Iran will never seek nuclear weapons, newly elected President Hassan Rowhani vowed Wednesday, as he reached out to longtime enemy the United States.
In a US television interview days before he travels to New York for the UN General Assembly, Rowhani praised US President Barack Obama for taking a "positive" approach toward Tehran in a letter.
"Under no circumstances would we seek any weapons of mass destruction, including nuclear weapons, nor will we ever," Rowhani told NBC News.
"We have never pursued or sought a nuclear bomb, and we are not going to do so," he said, according to the US network.
Rowhani repeated Iran's position that the clerical state -- suffering from US-led sanctions following sensitive uranium work -- was solely "looking for peaceful nuclear technology."
Rowhani, considered more moderate than his rivals, swept to power in June on promises to help repair Iran's economy and to ease tensions with the West.
His stance has been met alternately with cautious optimism and skepticism in Washington, where experts note that supreme leader Ayatollah Ali Khamenei ultimately controls foreign policy.
Rowhani told NBC News: "In its nuclear program, this government enters with full power and has complete authority."
"The problem won't be from our side," he was quoted as saying. "We have sufficient political latitude to solve this problem."
Asked about Rowhani's interview, US Defense Secretary Chuck Hagel said he was "glad" to hear his remarks and that Obama had always been "willing to talk."
"But I think the next step here is let's see how Iran's actions match their words," Hagel told the "PBS Newshour" on public television.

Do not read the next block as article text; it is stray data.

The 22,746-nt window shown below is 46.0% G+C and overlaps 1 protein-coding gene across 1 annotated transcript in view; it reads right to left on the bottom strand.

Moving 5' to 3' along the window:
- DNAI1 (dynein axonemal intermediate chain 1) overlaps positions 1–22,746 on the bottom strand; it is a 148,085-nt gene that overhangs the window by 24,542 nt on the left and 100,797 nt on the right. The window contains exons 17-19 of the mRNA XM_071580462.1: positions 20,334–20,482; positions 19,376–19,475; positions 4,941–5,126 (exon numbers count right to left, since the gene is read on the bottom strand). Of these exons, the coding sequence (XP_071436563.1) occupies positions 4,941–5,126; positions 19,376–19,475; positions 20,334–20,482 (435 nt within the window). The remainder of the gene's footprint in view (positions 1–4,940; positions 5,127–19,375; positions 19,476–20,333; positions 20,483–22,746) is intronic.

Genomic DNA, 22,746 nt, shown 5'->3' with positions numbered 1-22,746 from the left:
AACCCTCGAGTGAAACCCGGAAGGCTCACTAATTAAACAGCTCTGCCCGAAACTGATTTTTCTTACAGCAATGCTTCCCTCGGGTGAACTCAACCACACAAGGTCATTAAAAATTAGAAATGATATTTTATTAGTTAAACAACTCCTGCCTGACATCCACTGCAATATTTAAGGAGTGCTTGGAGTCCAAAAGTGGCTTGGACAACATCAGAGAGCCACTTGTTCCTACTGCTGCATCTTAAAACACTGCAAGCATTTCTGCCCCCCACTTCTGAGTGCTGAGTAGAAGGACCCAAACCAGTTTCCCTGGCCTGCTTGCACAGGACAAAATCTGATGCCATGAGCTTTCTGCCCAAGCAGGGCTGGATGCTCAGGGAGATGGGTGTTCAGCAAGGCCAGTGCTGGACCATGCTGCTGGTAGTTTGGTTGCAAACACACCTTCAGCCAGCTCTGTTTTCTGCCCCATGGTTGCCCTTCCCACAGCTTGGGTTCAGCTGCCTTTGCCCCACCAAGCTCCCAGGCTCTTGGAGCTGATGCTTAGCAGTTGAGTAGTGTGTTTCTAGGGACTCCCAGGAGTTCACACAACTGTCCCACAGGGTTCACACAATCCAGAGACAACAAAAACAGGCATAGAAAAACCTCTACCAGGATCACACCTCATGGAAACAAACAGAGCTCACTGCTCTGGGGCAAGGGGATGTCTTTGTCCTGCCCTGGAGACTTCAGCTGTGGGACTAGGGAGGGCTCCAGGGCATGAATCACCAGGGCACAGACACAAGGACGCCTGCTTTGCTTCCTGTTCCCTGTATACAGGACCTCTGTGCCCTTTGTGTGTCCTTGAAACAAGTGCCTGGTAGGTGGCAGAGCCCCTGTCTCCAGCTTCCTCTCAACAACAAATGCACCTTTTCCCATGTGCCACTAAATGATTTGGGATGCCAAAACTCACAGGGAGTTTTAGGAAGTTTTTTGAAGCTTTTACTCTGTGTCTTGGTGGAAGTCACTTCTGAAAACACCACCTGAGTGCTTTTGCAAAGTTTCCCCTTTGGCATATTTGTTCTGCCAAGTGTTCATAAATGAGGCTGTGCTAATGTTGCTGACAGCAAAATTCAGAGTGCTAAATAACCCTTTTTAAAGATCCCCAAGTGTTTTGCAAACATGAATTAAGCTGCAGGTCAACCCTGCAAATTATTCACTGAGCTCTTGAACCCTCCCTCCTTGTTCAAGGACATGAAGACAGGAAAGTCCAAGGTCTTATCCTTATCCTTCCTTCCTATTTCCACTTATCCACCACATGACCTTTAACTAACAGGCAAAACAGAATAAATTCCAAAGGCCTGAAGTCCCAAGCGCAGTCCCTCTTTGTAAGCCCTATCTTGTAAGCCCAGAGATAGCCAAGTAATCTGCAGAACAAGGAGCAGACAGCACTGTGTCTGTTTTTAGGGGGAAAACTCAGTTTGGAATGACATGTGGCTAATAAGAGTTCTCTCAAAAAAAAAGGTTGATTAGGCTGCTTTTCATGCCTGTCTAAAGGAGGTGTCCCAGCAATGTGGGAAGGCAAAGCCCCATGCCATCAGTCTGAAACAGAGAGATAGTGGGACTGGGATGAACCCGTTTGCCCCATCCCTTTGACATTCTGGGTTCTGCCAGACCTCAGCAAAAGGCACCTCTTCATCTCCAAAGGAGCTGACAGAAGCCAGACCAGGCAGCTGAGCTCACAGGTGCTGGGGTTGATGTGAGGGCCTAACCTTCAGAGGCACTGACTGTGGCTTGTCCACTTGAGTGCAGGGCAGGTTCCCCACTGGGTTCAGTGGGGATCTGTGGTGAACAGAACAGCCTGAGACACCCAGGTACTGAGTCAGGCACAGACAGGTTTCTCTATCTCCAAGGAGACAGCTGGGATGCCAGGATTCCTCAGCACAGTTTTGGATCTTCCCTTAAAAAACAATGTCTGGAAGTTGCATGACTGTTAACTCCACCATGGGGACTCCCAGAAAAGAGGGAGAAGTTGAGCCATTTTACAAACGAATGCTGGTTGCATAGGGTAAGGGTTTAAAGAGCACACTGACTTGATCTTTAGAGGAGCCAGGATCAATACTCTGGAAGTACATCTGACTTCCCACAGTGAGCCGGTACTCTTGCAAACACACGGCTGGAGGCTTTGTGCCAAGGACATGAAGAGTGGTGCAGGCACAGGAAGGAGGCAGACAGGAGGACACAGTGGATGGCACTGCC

Obama recently acknowledged that he exchanged letters with Rowhani. The United States and Iran have had no diplomatic relations since the aftermath of the 1979 Islamic revolution that overthrew the Western-oriented shah.
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In an interview Tuesday, Obama pledged to test the "opportunity here for diplomacy."
"I hope the Iranians take advantage of it. There are indications that Rowhani, the new president, is somebody who is looking to open dialogue with the West and with the United States -- in a way that we haven't seen in the past," Obama told Spanish-language network Telemundo.
The White House has played down chances of Obama meeting Rowhani at the UN General Assembly, while not completely ruling it out.
At the very least, Rowhani is virtually certain to project a different image at the UN than his predecessor Mahmoud Ahmadinejad, who was known for his harsh denunciations of Israel and questioning of the Holocaust.
Ahead of the UN visit, Iran on Wednesday freed prominent human rights lawyer Nasrin Sotoudeh and several other political prisoners, winning cautious praise from the West.
Rowhani, in the interview to NBC News, said that Obama's letter was "positive and constructive."
"I believe the leaders in all countries could think in their national interest and they should not be under the influence of pressure groups," he said, in a possible allusion to the pro-Israel lobby in the United States.
Israeli Prime Minister Benjamin Netanyahu has described Rowhani as a "wolf in sheep's clothing" and threatened military action to prevent an Iranian nuclear bomb.
Despite the flirtation between Iran and the United States, the two countries are at loggerheads over Syria's bloody civil war.
Rowhani was cautious when asked whether Obama looked weak by shelving a threatened strike on Syria over President Bashar al-Assad's alleged use of chemical weapons.
"Any government or administration that decides to wage a war, we consider a weakness. And any government that decides on peace, we look on it with respect to peace," Rowhani told NBC News.
Iran's Shiite regime counts Assad -- a secular leader from the heterodox Alawite sect -- as its closest regional ally. The rebels enjoy support from Sunni Arab monarchies Saudi Arabia and Qatar.
Obama put off a strike on Syria after Russia and the United States reached a plan under which Assad agreed to hand over chemical weapons.